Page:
Such seems to be the mantra of Mercersburg, Pa.’s The Hello Strangers, however clich? that age-old adage may appear to be. Actually, their latest six-song effort, “Introducing Max Schmidt” (released in 2010), is Exhibit A for how easily that phrase is able to translate into the music world with grace and power. Sisters Larissa Chace Smith and Brechyn Chace aren’t just mad — they are stinkin’ mad, and they have no problem with expressing such scathing anger in tunes filled with musical backdrops that are heavy on pop-country and words that are bursting at the seams with poignancy and command.
What sets these songwriters apart from other female-led local groups is their willingness to collaborate with a full band to get their point across. Kate O’Neil’s drums provide a soft texture that other acoustic-guitar-driven female vocal groups in the area might lack at times, and Kevin Shannon’s electric guitar is placed beautifully between verses and bridges, not over-staying its welcome, yet making an impact with its sparse tones and clean rhythms. It’s a fantastic combination, really, and the result should ultimately pay dividends for these sisters, who are destined for bigger things.
It all begins with “The Same Routine,” one of the more up-tempo tracks of the bunch. Here, the group shows its pop-music chops as the sisters tell a story about one of the most common themes in country music: a toxic relationship. “The same routine and I still feel alone,” is sung as the chorus ends and the vocal track fades into hopelessness. It wouldn’t work if these gals didn’t sound like they mean it as much as they do.
“Conococheague” and “Poor Dear” are as dark as they come, the former, an off-beat, Neil Young-ish recollection of a lost lover, and the latter, a fast-tempo country-fied romp that echoes the mainstream portion of Johnny Cash’s catalogue. “I had a lover/ Like no other,” one of the sisters sings before proclaiming “But he’s at the bottom of the Conococheague” during the song that shares the river’s name. Not only does it seem like the type of morbid tall tale usually tailor-made for the Americana music world, but it also showcases exactly how well The Hello Strangers can paint a gloomy picture.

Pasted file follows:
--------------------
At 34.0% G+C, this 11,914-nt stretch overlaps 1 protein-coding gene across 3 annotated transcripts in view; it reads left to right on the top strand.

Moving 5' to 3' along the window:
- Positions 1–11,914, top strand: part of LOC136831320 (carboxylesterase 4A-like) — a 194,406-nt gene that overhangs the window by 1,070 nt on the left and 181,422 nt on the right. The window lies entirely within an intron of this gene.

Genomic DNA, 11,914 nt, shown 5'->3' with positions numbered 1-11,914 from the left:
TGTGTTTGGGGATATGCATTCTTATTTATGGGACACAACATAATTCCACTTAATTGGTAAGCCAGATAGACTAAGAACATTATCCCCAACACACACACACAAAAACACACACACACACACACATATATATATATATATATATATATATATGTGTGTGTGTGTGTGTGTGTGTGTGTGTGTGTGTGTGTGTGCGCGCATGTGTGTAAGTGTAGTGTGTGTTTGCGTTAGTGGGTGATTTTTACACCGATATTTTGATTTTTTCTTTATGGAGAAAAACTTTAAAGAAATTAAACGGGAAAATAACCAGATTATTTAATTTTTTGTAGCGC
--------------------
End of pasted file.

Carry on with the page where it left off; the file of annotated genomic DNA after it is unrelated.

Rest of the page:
Speaking of gloomy, “The World Knows Far Better Than Me” proves to be the best track “Introducing Max Schmidt” offers as the song takes a simple waltz and transforms the combination of a few acoustic guitars, vocals and a harmonica into a staggering finale that will stick with you for days. It’s the closest thing the group comes to folk music, drawing on a Bob Dylan-meets-Emmylou Harris approach that succeeds in the most memorable of ways. The refrain’s repetition is striking not only for its down-and-out words but also for its defeated presentation. This track stands above the rest because of its bleeding soul.
Word has it that the sisters Chace recently won a contest that landed them a record deal and The Hello Strangers will be heading to Nashville to record the follow up to “Introducing Max Schmidt” (a release date is set for later this year). Whatever these ladies might be able to accomplish as a result of this opportunity in the future, none of us know. What we do know, however, is that The Hello Strangers have set themselves apart from most every other local female vocal group with this heartfelt, authentic and nearly perfect six-song piece of pop-country. It’s a little Neko Case, though not as jagged. It’s a little Amy Speace, though not as polished. And it’s a little Beggar’s Ride, though much more angry and full.
Most importantly, it’s a lot like the sound of a couple women scorned. And frankly, it hasn’t sounded this good in a long, long time.
*** 3 1/2 STARS OUT OF 4 ***